Richland County Cat Potentially Exposes One Person to Rabies
FOR IMMEDIATE RELEASE:
Oct. 11, 2018
The Department of Health and Environmental Control (DHEC) reported today that one person has been referred to their health care provider after being potentially exposed to rabies by a stray cat that tested positive for the disease.
The Richland County exposure occurred on Oct. 6 in the Barony/Eau Claire area of Columbia. The stray cat, a chocolate point Siamese, was submitted to DHEC's laboratory for testing on October 8 and was confirmed to have rabies on Oct. 9.
“Rabies is usually transmitted through a bite which allows saliva from an infected animal to be introduced into the body of a person or another animal. However, saliva or neural tissue contact with open wounds or areas such as the eyes, nose, or mouth could also potentially transmit rabies," said David Vaughan, Director of DHEC's Onsite Wastewater, Rabies Prevention, and Enforcement Division.
“To reduce the risk of getting rabies, always give wild and stray animals their space. If you see an animal in need, avoid touching it and contact someone trained in handling animals, such as your local animal control officer or wildlife rehabilitator,” said Vaughan.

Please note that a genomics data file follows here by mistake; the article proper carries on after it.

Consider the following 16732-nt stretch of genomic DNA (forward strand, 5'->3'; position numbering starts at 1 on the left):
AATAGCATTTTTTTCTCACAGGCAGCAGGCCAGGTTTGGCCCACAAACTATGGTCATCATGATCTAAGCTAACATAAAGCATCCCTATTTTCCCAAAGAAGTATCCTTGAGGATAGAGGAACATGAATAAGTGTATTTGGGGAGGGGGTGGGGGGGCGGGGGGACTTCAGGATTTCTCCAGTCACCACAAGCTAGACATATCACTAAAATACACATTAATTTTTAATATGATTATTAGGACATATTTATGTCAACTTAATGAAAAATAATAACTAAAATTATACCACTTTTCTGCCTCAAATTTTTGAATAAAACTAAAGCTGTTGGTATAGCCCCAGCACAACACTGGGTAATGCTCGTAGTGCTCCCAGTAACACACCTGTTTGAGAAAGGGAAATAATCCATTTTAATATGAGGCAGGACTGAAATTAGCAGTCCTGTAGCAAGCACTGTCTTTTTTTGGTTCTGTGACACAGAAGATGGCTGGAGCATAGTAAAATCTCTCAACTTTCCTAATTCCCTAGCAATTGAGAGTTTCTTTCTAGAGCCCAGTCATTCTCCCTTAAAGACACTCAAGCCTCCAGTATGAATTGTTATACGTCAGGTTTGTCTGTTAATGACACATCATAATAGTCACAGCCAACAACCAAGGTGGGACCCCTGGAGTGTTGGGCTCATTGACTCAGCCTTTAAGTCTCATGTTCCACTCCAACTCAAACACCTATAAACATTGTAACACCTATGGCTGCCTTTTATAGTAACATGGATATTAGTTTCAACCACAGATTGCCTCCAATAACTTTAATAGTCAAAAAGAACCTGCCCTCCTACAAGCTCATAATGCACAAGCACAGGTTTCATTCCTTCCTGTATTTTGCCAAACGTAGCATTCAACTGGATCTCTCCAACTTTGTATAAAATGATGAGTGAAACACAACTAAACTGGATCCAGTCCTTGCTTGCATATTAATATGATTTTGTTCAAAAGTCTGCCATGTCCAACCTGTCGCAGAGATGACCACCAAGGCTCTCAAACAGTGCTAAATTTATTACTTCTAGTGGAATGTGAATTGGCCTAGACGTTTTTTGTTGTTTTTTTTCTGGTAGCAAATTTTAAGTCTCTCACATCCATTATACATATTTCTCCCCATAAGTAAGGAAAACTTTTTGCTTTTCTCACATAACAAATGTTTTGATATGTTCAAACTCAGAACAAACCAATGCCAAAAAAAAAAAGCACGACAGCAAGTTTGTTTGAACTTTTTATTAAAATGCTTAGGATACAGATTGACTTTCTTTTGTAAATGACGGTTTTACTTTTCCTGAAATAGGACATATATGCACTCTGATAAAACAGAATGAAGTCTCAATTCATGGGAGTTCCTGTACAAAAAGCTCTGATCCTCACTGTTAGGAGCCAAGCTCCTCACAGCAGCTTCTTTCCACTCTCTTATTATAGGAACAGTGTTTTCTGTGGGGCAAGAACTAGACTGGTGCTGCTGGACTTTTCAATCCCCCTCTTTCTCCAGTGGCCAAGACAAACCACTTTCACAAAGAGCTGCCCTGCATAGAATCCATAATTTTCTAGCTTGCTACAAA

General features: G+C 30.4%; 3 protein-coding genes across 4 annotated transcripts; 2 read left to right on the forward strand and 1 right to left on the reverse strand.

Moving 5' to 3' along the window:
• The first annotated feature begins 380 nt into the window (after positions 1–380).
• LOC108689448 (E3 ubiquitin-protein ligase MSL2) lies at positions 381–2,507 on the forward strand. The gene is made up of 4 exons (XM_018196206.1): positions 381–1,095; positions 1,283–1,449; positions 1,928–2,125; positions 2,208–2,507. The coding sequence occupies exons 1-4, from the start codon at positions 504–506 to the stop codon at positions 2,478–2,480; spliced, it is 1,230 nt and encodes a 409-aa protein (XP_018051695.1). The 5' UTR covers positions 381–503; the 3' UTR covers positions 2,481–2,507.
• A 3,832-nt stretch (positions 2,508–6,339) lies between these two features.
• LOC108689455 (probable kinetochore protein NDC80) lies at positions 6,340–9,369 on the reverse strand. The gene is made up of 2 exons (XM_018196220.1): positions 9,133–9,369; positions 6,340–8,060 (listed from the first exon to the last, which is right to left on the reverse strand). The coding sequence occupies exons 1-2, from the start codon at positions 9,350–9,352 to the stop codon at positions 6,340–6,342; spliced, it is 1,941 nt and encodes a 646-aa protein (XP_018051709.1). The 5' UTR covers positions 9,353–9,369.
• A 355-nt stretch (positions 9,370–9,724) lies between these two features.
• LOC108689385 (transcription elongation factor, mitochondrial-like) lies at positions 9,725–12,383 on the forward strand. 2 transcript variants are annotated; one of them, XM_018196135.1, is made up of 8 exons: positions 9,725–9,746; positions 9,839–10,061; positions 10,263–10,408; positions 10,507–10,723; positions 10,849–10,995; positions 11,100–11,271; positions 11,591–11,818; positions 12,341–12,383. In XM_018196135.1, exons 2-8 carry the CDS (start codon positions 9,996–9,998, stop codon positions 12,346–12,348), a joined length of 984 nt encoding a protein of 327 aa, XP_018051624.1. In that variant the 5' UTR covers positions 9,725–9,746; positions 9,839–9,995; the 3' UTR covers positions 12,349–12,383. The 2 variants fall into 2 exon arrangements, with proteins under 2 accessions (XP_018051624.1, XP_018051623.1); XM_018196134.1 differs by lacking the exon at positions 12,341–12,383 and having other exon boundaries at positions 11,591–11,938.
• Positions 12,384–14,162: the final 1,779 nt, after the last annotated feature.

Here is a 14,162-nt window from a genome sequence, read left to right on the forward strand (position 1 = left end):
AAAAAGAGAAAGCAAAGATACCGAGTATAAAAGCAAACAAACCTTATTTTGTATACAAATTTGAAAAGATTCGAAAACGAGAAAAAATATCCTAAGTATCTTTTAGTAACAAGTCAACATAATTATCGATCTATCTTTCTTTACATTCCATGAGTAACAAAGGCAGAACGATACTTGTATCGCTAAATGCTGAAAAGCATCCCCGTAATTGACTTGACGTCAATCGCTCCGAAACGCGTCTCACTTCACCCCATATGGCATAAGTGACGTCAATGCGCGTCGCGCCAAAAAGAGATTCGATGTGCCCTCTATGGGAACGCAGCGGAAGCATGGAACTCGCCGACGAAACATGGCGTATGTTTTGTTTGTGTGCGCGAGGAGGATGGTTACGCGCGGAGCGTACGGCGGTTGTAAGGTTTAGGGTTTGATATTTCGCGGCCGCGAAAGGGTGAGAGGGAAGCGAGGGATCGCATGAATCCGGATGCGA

It is important to keep pets up to date on their rabies vaccination as this is one of the easiest and most effective ways you can protect yourself, your family, and your pets from this fatal disease.
If you have reason to believe that you, your family members, or your pets came in contact with this stray cat or another animal that potentially has rabies, please call DHEC's Environmental Affairs Columbia office at (803) 896-0620 during normal business hours (M-F, 8:30-5:00). If any part of your body may have come into contact with saliva or neural tissue, be sure to immediately wash the area with plenty of soap and water and seek medical attention. To report a bite or exposure on holidays and/or times outside of normal business hours, please call the DHEC after-hours service number (888) 847-0902.
This stray cat is the fourth animal in Richland County to test positive for rabies in 2018. There have been 77 confirmed cases of animal rabies statewide this year. Since 2013, South Carolina has averaged approximately 110 positive cases a year. In 2017, two of the 63 confirmed rabies cases in South Carolina were in Richland County.
Residents can contact their local Bureau of Environmental Health Services’ office via this website: www.scdhec.gov/EAOffices. For more information on rabies visit: www.scdhec.gov/rabies or www.cdc.gov/rabies.